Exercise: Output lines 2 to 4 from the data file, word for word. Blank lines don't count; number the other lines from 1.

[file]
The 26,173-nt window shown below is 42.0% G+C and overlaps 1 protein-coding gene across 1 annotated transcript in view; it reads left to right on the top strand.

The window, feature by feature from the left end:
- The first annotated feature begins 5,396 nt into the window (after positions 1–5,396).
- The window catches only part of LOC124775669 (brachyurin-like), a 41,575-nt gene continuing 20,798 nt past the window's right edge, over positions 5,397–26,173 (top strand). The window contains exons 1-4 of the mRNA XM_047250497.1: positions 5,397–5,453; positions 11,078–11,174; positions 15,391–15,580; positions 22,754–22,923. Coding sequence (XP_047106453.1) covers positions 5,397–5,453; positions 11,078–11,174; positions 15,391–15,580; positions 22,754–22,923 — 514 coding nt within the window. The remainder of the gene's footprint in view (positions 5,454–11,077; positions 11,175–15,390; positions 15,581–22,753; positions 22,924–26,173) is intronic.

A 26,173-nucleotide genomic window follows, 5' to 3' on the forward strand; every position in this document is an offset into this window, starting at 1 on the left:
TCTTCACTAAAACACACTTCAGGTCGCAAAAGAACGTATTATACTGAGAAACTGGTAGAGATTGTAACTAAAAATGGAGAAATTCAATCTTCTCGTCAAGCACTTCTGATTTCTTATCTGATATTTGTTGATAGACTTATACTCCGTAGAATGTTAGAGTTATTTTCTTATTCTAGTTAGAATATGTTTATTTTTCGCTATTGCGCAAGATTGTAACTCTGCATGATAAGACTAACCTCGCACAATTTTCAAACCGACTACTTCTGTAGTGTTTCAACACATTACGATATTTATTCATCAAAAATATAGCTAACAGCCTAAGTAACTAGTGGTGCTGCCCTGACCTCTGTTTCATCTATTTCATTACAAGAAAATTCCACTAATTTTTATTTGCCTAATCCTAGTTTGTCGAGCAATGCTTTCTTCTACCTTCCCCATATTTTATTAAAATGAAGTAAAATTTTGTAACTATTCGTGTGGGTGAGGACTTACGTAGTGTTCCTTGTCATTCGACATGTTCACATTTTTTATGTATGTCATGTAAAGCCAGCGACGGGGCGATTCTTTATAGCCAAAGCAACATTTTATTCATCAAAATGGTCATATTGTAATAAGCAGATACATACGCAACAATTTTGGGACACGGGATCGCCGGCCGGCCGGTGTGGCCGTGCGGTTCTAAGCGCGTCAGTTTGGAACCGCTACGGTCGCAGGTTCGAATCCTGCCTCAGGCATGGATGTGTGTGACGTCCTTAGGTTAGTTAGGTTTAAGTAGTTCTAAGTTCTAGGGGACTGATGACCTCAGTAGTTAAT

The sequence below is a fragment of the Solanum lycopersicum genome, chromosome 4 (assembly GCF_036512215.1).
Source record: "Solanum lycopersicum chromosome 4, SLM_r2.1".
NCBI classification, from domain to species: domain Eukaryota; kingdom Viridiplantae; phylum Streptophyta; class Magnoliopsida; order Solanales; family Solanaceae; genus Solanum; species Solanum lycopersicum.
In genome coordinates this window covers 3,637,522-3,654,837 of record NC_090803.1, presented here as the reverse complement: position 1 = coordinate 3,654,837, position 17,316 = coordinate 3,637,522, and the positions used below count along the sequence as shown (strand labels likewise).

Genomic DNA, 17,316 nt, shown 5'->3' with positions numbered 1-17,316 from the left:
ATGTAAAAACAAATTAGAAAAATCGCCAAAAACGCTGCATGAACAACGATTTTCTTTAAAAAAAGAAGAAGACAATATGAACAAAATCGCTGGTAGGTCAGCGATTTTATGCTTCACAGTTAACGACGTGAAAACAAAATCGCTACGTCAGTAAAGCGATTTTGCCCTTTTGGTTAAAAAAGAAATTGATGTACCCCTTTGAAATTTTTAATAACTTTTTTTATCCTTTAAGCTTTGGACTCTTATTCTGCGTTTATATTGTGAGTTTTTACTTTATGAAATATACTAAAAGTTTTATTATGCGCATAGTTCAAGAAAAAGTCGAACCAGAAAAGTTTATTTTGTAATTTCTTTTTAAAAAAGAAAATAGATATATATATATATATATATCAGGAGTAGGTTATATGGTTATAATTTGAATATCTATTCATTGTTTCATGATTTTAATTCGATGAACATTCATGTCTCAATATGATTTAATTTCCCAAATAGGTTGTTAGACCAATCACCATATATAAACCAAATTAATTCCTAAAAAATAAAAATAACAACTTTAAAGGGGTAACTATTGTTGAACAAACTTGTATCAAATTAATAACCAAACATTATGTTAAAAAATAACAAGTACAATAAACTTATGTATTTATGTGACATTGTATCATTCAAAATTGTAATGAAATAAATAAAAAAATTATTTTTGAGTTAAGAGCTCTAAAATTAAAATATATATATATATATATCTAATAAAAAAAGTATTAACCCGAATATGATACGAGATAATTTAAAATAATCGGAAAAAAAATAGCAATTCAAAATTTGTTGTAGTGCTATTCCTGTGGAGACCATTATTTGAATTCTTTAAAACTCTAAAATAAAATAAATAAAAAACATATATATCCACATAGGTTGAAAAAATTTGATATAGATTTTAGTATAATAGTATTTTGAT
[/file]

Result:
The window, feature by feature from the left end:
- The first annotated feature begins 5,396 nt into the window (after positions 1–5,396).
- The window catches only part of LOC124775669 (brachyurin-like), a 41,575-nt gene continuing 20,798 nt past the window's right edge, over positions 5,397–26,173 (top strand). The window contains exons 1-4 of the mRNA XM_047250497.1: positions 5,397–5,453; positions 11,078–11,174; positions 15,391–15,580; positions 22,754–22,923. Coding sequence (XP_047106453.1) covers positions 5,397–5,453; positions 11,078–11,174; positions 15,391–15,580; positions 22,754–22,923 — 514 coding nt within the window. The remainder of the gene's footprint in view (positions 5,454–11,077; positions 11,175–15,390; positions 15,581–22,753; positions 22,924–26,173) is intronic.